Pigeons Awarded First Dickin Medals for Bravery

Pigeons Awarded First Dickin Medals for Bravery

“On this day in 1943, near the turning point of World War II, the first ever Dickin Medals were bestowed upon three deserving recipients serving with Britain’s Royal Air Force for aiding in a heroic rescue. The recipients’ names were White Vision, Winkie, and Tyke. They were pigeons.

The Dickin Medal is named after Maria Elisabeth Dickin, who founded the People’s Dispensary for Sick Animals (PDSA) in 1917 to provide for sick and injured animals belonging to people in need. During World War II, Dickin sought to celebrate and honour the great bravery of animals serving both at the frontlines and at home. She introduced the medal in 1943, which is a bronze medallion bearing a laurel wreath surrounding the words “”For Gallantry”” and “”We Also Serve”” hung on a stripped green, brown, and blue ribbon–representing the naval, land, and air forces.

The decorated White Vision, Winkie, and Tyke (who was also known as George to some) were one of many messenger, or honing, pigeons used in the war. Beyond pigeons, animals such as horses, dogs and even elephants have a long history of serving alongside humans in combat. There is even a history of animals receiving awards prior to the Dickin Medal, a notable example being Cher Ami, another pigeon, who was awarded the Croix de Guerre by France for helping save almost 200 men in the Argonne Forest during World War I. Despite being shot in the chest and almost losing a leg, Cher Ami managed to fly 25 miles and delivered the message to headquarters.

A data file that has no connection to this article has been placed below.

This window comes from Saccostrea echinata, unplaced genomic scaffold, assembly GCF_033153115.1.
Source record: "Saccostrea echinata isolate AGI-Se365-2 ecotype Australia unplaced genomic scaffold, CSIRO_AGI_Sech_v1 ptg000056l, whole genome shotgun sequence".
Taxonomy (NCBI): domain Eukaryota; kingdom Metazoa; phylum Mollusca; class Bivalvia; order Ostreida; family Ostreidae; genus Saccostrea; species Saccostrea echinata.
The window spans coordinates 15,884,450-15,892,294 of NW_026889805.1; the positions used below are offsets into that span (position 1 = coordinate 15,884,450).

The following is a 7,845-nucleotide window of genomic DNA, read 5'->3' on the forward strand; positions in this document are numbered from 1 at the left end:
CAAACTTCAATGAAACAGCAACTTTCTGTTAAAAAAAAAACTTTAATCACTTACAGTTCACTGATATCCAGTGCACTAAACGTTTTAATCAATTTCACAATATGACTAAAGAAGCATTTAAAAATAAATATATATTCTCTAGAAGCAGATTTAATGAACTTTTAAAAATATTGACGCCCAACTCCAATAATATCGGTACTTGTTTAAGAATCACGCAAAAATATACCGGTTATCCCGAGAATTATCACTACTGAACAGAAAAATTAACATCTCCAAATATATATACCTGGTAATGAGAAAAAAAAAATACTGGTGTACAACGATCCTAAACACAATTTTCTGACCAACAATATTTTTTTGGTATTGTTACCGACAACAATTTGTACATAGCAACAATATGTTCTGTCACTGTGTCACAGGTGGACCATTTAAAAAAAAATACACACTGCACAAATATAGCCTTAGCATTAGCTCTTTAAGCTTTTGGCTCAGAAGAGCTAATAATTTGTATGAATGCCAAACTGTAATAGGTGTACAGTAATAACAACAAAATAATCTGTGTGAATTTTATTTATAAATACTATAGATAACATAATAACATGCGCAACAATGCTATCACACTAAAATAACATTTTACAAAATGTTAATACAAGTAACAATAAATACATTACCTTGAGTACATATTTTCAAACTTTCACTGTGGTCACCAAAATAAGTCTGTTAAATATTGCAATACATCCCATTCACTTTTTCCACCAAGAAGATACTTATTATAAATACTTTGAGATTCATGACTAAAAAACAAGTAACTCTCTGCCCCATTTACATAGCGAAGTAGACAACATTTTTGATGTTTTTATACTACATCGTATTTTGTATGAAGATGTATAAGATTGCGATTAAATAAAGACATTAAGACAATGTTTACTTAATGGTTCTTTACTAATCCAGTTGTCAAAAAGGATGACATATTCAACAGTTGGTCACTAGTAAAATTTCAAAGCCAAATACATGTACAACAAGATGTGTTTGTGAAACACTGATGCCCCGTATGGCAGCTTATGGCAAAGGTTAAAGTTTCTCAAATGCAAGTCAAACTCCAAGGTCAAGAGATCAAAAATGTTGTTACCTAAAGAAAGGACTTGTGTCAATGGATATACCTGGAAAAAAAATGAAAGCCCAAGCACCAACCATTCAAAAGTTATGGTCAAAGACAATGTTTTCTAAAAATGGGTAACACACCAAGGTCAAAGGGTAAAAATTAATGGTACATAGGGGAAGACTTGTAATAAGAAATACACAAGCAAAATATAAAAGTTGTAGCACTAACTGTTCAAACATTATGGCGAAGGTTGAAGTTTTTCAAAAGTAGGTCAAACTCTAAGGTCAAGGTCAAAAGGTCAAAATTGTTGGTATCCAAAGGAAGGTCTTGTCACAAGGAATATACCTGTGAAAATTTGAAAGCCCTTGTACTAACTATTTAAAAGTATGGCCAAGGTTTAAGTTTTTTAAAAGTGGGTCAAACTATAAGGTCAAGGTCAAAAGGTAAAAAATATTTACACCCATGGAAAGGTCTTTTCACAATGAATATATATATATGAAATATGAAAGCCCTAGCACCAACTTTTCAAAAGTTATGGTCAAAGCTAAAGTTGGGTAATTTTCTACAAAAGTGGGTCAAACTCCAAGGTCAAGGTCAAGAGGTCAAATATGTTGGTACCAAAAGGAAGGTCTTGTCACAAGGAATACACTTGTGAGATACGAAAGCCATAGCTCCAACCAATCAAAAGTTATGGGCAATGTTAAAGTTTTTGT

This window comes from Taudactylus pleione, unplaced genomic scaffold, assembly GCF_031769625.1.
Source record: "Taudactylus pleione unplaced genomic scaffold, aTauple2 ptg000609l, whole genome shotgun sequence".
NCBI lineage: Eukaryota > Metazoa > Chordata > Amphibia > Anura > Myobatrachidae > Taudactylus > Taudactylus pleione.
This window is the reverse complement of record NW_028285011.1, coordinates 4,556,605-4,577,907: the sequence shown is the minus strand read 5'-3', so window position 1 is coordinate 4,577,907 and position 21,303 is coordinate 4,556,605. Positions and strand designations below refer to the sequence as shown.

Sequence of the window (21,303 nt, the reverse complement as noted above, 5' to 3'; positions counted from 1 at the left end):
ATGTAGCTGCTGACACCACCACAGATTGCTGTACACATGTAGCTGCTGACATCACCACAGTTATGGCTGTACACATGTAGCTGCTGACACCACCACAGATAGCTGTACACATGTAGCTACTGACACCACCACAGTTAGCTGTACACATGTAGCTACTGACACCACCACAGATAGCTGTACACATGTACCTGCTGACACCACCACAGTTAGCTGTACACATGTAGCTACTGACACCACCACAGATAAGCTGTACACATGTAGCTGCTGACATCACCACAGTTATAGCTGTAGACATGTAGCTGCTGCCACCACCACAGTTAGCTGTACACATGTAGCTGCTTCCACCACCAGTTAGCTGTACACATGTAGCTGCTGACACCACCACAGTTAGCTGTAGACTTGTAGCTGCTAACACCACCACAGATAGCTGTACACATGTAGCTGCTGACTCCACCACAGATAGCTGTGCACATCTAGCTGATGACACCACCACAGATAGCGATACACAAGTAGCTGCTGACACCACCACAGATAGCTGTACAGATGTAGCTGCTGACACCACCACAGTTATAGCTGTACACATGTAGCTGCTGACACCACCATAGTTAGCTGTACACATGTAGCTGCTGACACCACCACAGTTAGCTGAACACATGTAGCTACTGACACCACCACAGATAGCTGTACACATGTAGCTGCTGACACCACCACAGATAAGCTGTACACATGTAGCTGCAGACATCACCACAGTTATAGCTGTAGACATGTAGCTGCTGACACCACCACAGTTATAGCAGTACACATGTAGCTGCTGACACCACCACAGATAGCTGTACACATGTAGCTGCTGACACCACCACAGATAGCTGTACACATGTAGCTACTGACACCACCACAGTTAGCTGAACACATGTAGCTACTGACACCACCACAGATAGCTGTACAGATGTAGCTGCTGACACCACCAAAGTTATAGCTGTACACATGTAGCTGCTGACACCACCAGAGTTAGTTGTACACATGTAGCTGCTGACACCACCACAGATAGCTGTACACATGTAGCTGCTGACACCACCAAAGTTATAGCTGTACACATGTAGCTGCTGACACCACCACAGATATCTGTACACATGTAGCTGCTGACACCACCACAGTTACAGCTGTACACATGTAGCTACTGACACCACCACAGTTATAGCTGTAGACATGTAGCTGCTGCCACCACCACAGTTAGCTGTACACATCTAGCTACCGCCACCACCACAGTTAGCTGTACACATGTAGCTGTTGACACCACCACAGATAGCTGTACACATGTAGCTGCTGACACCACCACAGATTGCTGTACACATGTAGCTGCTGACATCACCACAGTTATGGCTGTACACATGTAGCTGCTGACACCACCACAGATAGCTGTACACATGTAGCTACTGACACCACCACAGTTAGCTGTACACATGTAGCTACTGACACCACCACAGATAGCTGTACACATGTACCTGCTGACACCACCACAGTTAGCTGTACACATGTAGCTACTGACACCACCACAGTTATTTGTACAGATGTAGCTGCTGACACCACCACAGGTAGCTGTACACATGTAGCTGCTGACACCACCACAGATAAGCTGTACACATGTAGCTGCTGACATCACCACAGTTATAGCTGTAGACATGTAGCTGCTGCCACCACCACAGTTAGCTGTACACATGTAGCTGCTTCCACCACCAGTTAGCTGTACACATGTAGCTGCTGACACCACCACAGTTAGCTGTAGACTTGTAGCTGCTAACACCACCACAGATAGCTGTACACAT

Between 1943 and 1949, the Dickin Medal was awarded to more than 50 animals, including 32 pigeons, 18 dogs, three horses and a cat named Simon who had helped rid HMS Amethyst of rats.

The PDSA still recognises animals “”displaying conspicuous gallantry or devotion to duty”” in service today. Two recent recipients are Labradors named Sadie and Treo who helped locate explosive devices in Afghanistan.”

Credit: Getty Images
Caption: British soldiers train a carrier pigeon in South England, circa 1914.